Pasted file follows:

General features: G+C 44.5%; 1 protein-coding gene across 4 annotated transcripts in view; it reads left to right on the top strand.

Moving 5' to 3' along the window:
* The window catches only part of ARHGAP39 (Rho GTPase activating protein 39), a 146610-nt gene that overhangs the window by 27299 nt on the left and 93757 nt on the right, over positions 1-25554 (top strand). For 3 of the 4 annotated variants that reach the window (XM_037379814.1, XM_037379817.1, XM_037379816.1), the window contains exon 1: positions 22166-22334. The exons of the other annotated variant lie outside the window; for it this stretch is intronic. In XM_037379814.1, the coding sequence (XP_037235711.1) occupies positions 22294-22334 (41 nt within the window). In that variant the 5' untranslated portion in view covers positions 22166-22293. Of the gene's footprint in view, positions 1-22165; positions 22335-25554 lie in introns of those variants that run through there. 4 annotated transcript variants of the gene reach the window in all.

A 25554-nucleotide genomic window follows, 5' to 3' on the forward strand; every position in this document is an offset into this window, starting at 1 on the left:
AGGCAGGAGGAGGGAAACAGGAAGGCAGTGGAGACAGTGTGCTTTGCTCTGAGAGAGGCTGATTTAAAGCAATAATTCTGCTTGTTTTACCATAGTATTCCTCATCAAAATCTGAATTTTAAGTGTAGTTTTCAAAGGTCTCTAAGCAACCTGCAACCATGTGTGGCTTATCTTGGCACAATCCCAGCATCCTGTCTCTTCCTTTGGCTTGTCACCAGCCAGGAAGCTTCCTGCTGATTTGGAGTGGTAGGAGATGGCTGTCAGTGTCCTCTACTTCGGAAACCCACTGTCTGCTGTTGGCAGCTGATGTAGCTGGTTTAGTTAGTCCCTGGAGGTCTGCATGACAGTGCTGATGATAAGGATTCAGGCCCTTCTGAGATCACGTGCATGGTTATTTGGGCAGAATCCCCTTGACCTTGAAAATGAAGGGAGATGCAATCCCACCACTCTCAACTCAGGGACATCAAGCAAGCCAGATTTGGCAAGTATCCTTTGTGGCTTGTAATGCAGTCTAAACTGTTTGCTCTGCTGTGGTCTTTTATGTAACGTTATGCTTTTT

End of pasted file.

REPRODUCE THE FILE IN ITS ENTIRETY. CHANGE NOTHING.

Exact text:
General features: G+C 44.5%; 1 protein-coding gene across 4 annotated transcripts in view; it reads left to right on the top strand.

Moving 5' to 3' along the window:
* The window catches only part of ARHGAP39 (Rho GTPase activating protein 39), a 146610-nt gene that overhangs the window by 27299 nt on the left and 93757 nt on the right, over positions 1-25554 (top strand). For 3 of the 4 annotated variants that reach the window (XM_037379814.1, XM_037379817.1, XM_037379816.1), the window contains exon 1: positions 22166-22334. The exons of the other annotated variant lie outside the window; for it this stretch is intronic. In XM_037379814.1, the coding sequence (XP_037235711.1) occupies positions 22294-22334 (41 nt within the window). In that variant the 5' untranslated portion in view covers positions 22166-22293. Of the gene's footprint in view, positions 1-22165; positions 22335-25554 lie in introns of those variants that run through there. 4 annotated transcript variants of the gene reach the window in all.

A 25554-nucleotide genomic window follows, 5' to 3' on the forward strand; every position in this document is an offset into this window, starting at 1 on the left:
AGGCAGGAGGAGGGAAACAGGAAGGCAGTGGAGACAGTGTGCTTTGCTCTGAGAGAGGCTGATTTAAAGCAATAATTCTGCTTGTTTTACCATAGTATTCCTCATCAAAATCTGAATTTTAAGTGTAGTTTTCAAAGGTCTCTAAGCAACCTGCAACCATGTGTGGCTTATCTTGGCACAATCCCAGCATCCTGTCTCTTCCTTTGGCTTGTCACCAGCCAGGAAGCTTCCTGCTGATTTGGAGTGGTAGGAGATGGCTGTCAGTGTCCTCTACTTCGGAAACCCACTGTCTGCTGTTGGCAGCTGATGTAGCTGGTTTAGTTAGTCCCTGGAGGTCTGCATGACAGTGCTGATGATAAGGATTCAGGCCCTTCTGAGATCACGTGCATGGTTATTTGGGCAGAATCCCCTTGACCTTGAAAATGAAGGGAGATGCAATCCCACCACTCTCAACTCAGGGACATCAAGCAAGCCAGATTTGGCAAGTATCCTTTGTGGCTTGTAATGCAGTCTAAACTGTTTGCTCTGCTGTGGTCTTTTATGTAACGTTATGCTTTTT